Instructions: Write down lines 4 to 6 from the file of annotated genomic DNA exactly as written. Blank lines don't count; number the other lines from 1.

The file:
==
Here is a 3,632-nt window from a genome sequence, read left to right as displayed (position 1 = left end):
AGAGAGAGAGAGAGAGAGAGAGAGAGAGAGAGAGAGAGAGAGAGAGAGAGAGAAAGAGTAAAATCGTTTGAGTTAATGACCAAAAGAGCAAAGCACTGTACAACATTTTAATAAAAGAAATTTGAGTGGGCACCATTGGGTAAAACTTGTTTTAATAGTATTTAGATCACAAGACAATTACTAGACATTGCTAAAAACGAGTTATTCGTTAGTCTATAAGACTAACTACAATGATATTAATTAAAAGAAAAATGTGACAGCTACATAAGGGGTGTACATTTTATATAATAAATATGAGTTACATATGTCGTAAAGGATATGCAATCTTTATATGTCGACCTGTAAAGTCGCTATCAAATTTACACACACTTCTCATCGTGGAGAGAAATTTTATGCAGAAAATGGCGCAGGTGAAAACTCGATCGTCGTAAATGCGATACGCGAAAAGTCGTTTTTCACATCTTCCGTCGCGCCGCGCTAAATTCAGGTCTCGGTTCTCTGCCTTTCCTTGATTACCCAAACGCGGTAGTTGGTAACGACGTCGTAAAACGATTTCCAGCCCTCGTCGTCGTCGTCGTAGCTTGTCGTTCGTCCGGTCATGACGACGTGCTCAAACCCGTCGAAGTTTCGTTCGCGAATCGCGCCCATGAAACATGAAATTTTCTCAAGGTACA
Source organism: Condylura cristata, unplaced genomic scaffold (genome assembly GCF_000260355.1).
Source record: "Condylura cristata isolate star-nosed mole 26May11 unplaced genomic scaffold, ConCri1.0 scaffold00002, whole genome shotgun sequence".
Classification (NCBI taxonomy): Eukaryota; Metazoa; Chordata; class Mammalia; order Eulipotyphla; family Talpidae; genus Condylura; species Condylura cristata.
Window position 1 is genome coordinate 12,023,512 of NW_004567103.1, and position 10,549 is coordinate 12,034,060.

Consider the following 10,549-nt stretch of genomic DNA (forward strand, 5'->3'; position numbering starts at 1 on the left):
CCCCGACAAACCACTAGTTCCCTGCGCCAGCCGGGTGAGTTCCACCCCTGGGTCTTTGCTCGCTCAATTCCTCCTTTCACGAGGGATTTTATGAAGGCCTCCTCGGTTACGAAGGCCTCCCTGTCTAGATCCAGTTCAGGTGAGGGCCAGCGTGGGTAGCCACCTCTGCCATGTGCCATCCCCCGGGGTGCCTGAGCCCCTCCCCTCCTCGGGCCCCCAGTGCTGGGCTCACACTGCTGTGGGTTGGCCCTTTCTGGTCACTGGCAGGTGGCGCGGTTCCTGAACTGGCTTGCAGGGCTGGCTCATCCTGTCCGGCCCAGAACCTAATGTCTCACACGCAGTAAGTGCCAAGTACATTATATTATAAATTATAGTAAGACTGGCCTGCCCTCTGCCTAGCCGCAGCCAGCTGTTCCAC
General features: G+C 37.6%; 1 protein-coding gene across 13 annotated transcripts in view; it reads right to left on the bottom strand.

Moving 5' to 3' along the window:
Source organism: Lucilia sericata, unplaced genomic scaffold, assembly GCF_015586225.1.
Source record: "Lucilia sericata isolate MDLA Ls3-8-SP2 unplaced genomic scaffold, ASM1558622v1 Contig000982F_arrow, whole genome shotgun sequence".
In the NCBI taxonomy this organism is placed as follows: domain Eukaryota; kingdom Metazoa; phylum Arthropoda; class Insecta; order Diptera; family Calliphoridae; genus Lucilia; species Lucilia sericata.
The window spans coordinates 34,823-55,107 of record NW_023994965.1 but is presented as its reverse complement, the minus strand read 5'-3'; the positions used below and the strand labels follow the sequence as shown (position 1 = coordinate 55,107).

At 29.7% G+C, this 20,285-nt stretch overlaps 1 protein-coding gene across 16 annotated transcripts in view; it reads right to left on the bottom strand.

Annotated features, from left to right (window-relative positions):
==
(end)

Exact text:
Source record: "Condylura cristata isolate star-nosed mole 26May11 unplaced genomic scaffold, ConCri1.0 scaffold00002, whole genome shotgun sequence".
Classification (NCBI taxonomy): Eukaryota; Metazoa; Chordata; class Mammalia; order Eulipotyphla; family Talpidae; genus Condylura; species Condylura cristata.
Window position 1 is genome coordinate 12,023,512 of NW_004567103.1, and position 10,549 is coordinate 12,034,060.